For someone who has built his entire career on the premise of taking care of people’s money, the fact that George Sigurdson is such an advocate for giving money away isn’t without its irony.
But after George explains both his personal and financial beliefs regarding the benefits of giving something back, it’s hard to argue with him.
“One of my favourite quotes is ‘No matter how wealthy you are we all end up listed in the obituaries alphabetically, not by net worth’,” says George, who has been a devoted donor to CancerCare Manitoba for over 21 years. “Really, once you’ve earned enough to feel that you and your family are safe, satisfaction comes more from what you give, not what you get.”
In fact, in addition to George’s incredible history of support he has also made a point of including CancerCare Manitoba in his will.
“We all do what we can to help out while we’re alive, but we have responsibilities we need to account for,” says George. “Not many people realize that we can possibly help out even more after we’re gone and that doing so can actually change people’s lives.”
Plus, as George illustrates, this is also where the financial benefits can come into play.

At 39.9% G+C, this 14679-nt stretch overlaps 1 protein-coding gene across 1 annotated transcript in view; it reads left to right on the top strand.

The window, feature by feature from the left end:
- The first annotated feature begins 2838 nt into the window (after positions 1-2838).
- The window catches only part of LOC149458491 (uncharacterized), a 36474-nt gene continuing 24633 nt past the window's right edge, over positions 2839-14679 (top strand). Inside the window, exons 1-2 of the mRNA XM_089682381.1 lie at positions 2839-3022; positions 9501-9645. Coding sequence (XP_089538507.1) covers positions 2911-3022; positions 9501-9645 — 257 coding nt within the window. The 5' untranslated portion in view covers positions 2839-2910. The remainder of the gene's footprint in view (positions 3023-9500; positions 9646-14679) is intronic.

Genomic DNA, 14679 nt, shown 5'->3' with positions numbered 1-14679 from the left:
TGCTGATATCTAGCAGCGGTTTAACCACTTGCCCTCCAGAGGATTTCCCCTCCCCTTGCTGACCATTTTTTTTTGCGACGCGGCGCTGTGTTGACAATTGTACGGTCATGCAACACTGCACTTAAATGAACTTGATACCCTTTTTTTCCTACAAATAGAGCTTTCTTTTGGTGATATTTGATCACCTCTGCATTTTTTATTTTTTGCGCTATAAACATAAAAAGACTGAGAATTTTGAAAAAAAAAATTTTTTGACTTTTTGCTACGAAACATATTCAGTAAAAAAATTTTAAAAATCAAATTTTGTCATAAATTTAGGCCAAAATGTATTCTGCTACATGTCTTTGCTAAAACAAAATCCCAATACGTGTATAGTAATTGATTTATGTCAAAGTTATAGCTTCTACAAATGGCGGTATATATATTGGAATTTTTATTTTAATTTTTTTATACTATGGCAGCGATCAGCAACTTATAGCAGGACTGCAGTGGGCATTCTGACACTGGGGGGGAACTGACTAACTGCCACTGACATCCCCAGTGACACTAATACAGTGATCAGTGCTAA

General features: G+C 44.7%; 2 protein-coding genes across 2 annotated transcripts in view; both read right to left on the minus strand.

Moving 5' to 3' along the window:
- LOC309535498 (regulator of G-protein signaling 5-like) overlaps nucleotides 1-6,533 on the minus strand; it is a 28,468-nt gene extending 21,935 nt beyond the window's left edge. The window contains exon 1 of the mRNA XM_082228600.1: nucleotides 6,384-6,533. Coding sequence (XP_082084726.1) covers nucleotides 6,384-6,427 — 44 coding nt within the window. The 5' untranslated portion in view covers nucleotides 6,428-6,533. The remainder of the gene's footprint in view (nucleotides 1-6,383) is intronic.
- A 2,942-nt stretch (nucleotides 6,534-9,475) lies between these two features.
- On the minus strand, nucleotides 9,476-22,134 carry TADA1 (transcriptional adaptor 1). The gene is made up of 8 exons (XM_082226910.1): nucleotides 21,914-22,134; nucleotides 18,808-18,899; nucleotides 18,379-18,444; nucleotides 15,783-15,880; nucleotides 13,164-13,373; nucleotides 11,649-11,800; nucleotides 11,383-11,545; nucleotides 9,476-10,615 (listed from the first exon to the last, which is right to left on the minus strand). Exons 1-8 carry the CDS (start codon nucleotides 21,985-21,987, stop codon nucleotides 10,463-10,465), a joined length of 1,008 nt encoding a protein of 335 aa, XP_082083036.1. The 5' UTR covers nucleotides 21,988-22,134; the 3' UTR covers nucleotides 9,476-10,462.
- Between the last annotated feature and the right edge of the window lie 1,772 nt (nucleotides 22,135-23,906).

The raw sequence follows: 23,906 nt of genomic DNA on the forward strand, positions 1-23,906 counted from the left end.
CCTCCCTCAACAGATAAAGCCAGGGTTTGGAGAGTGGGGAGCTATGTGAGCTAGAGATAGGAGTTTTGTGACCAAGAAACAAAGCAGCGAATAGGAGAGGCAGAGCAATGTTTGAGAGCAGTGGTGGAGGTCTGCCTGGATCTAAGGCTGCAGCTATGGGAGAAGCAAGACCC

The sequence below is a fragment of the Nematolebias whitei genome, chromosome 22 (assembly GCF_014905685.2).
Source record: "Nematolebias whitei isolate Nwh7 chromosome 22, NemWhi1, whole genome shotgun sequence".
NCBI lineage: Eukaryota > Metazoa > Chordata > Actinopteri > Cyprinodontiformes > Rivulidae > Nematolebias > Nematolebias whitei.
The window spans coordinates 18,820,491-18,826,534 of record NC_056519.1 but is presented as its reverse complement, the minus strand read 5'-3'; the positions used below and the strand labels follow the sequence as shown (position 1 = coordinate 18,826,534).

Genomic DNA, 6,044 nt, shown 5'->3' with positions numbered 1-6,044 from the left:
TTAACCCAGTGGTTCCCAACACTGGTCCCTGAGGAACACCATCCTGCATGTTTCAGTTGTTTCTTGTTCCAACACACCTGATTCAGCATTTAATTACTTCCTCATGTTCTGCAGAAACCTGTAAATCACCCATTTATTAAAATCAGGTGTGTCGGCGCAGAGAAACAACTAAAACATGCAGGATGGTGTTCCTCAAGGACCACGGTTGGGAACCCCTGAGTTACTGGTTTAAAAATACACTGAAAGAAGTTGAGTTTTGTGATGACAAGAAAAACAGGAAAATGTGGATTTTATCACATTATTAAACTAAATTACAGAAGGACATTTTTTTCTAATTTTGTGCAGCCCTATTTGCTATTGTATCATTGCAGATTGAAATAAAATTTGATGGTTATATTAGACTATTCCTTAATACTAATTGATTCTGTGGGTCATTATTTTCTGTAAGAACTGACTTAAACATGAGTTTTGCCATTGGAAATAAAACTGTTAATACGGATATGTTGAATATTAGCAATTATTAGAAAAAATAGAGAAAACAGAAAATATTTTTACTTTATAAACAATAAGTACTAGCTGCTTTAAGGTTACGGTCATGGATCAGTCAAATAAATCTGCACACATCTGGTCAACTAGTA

“A perfect example is RRSPs,” George says. “Not many spouses realize that the tax-free RRSPs and RIFFs they receive when their husband or wife dies are actually taxed quite heavily if they are passed on again after their own death – even as high as forty or fifty per cent.”
So, rather than giving such a large portion of one’s estate to the government, George believes donating these assets to charity – in which case they are not taxed – is a perfect option.
“I talk to each and every one of my clients about leaving some portion of their estate to charity,” says George. “As for your family, I always like to keep in mind a quote from Warren Buffet – ‘Leave your kids enough to do anything but not too much to do nothing.'”
George figures he now sees a new case of cancer in either his personal or professional life about once a month and that he believes CancerCare Manitoba is an incredible resource for those people battling the disease here in Manitoba.
“It’s not only about the treatment the patients receive, but the way they get treated,” says George. “I have a friend who is in cancer treatment right now and he says he always feels so welcome when he walks in – that they really do care.”
But George says that, without the proper funding, even the best people can’t offer the kind of high-level care Manitobans deserve. “The best care requires money,” says George, adding that we can’t always expect the government to pick up the tab.
“Like so many people, it took me a while to realize there is no ‘they’, there’s only ‘us’… we can’t sit around saying that ‘they should do something’. Sometimes we need to do it for ourselves.”